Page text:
EVANSVILLE, Ind. (WISH) – Marshall Banks is charged with rape after police say he raped a female Uber passenger. It happened in Evansville, when police say the girl was trying to get a ride home after a night out with her friends.
Horror stories like this are scary for those who use ride-hailing apps, and it is also frustrating for the drivers who say they are just trying to earn some extra cash.
There have been multiple incidents this year where a passenger has been the victim of a violent crime that started as a simple ride home.
“I didn’t think about safety as much prior to a month or so ago. But now, with all the things happening and the different bad things that have happened, I think about it a lot now,” said ride-hailing app user Julie Ellison.
Such incidents are causing people who use ride-hailing apps like Uber and Lyft to take extra steps to make sure they are getting in the right car.
“It is on the rider too, just as much as it is on the driver, to know whose car you are getting in,” Uber driver Logan Fink said.
Ellison has three teenage girls. She says they know what to do before getting into a car, “making sure they know the name, license plate, looking at the Uber driver’s ID, making sure that they correlate with their app and making sure it is the right person before they get in.”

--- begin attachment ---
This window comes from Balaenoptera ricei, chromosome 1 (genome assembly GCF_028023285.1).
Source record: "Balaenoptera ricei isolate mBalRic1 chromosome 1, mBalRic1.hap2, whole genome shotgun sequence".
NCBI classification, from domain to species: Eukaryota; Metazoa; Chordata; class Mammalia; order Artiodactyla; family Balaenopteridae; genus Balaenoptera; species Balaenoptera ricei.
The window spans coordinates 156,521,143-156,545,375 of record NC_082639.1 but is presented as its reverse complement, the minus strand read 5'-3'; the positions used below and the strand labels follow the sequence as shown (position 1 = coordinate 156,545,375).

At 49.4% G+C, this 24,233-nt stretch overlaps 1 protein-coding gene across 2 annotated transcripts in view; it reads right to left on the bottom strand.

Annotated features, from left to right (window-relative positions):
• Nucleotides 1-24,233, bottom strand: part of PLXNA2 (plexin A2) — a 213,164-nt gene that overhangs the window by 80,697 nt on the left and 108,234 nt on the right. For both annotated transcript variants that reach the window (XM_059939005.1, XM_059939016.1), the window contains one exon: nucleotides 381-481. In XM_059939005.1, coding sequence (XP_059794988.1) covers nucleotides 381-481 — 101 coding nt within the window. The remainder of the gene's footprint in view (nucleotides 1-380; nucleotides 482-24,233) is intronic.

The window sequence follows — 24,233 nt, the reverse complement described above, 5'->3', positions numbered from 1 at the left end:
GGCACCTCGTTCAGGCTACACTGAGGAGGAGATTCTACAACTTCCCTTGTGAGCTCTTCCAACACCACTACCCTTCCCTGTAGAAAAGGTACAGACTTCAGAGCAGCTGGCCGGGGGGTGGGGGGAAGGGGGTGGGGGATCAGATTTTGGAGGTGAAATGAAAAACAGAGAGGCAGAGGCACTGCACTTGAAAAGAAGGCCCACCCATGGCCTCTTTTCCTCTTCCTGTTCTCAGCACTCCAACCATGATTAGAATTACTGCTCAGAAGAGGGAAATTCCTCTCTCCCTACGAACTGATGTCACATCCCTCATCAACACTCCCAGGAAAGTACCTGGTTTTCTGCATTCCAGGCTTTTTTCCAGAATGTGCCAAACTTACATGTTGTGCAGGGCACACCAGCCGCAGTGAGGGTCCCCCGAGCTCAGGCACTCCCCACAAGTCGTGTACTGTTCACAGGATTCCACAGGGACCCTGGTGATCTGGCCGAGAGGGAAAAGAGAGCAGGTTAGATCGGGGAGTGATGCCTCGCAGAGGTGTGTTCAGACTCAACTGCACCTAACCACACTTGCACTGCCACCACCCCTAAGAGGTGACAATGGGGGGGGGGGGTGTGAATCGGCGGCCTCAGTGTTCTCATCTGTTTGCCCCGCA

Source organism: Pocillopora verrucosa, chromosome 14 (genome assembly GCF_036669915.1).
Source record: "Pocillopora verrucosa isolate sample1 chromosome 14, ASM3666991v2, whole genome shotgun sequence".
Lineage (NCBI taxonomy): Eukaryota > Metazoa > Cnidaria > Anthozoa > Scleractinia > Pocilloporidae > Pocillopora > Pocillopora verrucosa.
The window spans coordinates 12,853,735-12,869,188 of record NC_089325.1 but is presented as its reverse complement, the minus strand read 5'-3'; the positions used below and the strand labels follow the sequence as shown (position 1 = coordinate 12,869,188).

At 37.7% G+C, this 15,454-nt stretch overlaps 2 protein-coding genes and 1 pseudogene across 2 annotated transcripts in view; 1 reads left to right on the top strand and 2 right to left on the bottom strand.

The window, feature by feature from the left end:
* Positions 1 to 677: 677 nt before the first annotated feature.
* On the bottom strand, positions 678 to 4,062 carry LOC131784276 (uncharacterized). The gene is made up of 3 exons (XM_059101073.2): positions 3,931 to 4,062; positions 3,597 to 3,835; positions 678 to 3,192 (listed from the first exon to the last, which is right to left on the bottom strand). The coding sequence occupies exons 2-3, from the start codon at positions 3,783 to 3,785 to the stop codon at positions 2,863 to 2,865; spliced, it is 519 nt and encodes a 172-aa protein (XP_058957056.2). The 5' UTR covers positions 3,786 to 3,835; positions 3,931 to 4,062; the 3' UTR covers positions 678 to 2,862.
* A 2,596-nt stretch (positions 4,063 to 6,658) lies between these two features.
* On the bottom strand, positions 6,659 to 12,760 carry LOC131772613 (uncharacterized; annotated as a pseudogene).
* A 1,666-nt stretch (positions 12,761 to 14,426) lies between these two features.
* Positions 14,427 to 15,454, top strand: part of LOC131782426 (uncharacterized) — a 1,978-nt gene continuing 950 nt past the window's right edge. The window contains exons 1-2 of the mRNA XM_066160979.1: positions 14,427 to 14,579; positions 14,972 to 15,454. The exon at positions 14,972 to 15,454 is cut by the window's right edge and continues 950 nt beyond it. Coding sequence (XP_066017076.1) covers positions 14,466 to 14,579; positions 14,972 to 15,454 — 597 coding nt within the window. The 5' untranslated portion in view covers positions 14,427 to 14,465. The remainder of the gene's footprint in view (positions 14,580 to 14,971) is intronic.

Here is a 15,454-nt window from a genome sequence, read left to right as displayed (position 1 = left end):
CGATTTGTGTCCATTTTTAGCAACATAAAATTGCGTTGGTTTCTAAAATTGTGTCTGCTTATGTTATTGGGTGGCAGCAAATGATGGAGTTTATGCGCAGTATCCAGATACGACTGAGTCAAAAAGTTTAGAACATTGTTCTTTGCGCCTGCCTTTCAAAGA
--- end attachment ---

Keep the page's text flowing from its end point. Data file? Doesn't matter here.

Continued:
Fink has been driving for Uber on and off for about a year. He says it’s sad when these tragedies happen, but feels it gives all drivers a bad rap.
“I just try to let the rider know that, ‘hey you are in good hands.’ I truly care for you and I want to get you to wherever you need to be safe,” Fink said. “Because there is a reason you are getting into my car and there is a reason that I am driving.”
Fink added that it isn’t just the riders who are taking a safety risk by getting into a stranger’s car.
“My mother does not like me Ubering or Lyfting because you hear the horror stories,” Fink said. “But it’s just my faith in humanity, it is there at least. I trust that somebody is going to get in my car and not hurt me or do some physical harm.”
Uber suggests double checking who your driver is, and making sure they know your name is crucial before getting into a car. Trying to ride in pairs or a group can also help.
“It is scary. There (are) a lot of bad things that can happen. But hopefully, with education, we will be okay,” Ellison said.
If you suspect that the driver is not who is supposed to be picking you up, or the license plate doesn’t match what shows up on your app, you should not get in the car and report the driver immediately.